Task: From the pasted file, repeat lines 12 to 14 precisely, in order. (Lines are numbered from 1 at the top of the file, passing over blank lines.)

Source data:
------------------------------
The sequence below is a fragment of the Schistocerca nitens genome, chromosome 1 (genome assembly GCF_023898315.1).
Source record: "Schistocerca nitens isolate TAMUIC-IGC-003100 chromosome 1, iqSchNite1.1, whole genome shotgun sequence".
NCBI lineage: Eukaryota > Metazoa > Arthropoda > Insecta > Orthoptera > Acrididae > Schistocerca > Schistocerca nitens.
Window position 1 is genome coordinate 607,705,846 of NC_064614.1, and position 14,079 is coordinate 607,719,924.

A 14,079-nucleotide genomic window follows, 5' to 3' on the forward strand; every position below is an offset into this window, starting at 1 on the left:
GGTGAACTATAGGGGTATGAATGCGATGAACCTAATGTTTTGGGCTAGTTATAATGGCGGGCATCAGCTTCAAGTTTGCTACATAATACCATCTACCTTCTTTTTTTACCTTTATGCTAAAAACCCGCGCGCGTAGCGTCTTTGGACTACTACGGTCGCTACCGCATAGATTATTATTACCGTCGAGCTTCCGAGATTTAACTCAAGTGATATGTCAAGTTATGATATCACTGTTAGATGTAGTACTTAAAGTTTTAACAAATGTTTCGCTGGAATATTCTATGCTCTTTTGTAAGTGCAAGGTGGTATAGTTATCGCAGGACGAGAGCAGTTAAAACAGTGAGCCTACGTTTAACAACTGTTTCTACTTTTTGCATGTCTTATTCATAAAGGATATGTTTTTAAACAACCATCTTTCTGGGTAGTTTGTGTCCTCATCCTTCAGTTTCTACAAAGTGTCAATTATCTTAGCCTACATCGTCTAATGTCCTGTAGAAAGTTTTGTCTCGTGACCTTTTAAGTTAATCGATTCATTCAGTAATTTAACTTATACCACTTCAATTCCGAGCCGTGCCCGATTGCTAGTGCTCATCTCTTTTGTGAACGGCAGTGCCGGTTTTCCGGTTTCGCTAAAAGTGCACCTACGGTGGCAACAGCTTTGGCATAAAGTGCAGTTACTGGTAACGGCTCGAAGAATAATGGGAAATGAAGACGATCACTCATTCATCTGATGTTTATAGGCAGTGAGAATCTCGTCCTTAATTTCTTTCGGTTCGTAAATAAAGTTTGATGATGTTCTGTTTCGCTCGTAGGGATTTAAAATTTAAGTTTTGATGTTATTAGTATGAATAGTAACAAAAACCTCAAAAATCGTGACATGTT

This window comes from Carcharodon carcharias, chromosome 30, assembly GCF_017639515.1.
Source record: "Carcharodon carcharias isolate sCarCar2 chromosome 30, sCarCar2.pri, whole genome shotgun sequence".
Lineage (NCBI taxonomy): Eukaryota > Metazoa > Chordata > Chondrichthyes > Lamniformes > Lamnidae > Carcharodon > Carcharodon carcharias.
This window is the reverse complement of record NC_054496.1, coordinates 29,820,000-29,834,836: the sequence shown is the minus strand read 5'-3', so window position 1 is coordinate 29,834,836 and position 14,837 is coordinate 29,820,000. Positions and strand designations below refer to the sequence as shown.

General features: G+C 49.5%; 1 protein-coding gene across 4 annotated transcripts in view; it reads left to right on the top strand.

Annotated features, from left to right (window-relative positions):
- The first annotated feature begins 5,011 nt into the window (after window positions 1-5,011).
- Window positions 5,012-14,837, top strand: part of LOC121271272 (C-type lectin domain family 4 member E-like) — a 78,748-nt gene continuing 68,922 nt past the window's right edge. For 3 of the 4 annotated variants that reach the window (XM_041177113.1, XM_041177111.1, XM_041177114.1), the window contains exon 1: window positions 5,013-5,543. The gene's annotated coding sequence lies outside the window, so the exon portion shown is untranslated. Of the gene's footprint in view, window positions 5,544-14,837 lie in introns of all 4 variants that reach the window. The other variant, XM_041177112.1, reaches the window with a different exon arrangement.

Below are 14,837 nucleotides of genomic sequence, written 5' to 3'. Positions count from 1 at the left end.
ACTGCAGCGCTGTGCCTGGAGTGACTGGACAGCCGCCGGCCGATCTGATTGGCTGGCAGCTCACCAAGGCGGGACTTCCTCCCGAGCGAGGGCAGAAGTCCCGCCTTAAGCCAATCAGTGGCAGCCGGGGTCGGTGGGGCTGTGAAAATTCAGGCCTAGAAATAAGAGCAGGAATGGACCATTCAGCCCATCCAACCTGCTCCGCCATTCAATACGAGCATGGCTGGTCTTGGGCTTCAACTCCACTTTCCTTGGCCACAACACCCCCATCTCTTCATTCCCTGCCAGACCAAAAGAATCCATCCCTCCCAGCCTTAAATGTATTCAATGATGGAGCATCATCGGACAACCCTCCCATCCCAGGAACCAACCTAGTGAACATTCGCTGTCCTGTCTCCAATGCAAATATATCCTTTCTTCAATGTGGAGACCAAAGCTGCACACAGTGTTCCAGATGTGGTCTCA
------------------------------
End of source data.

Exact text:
Annotated features, from left to right (window-relative positions):
- The first annotated feature begins 5,011 nt into the window (after window positions 1-5,011).
- Window positions 5,012-14,837, top strand: part of LOC121271272 (C-type lectin domain family 4 member E-like) — a 78,748-nt gene continuing 68,922 nt past the window's right edge. For 3 of the 4 annotated variants that reach the window (XM_041177113.1, XM_041177111.1, XM_041177114.1), the window contains exon 1: window positions 5,013-5,543. The gene's annotated coding sequence lies outside the window, so the exon portion shown is untranslated. Of the gene's footprint in view, window positions 5,544-14,837 lie in introns of all 4 variants that reach the window. The other variant, XM_041177112.1, reaches the window with a different exon arrangement.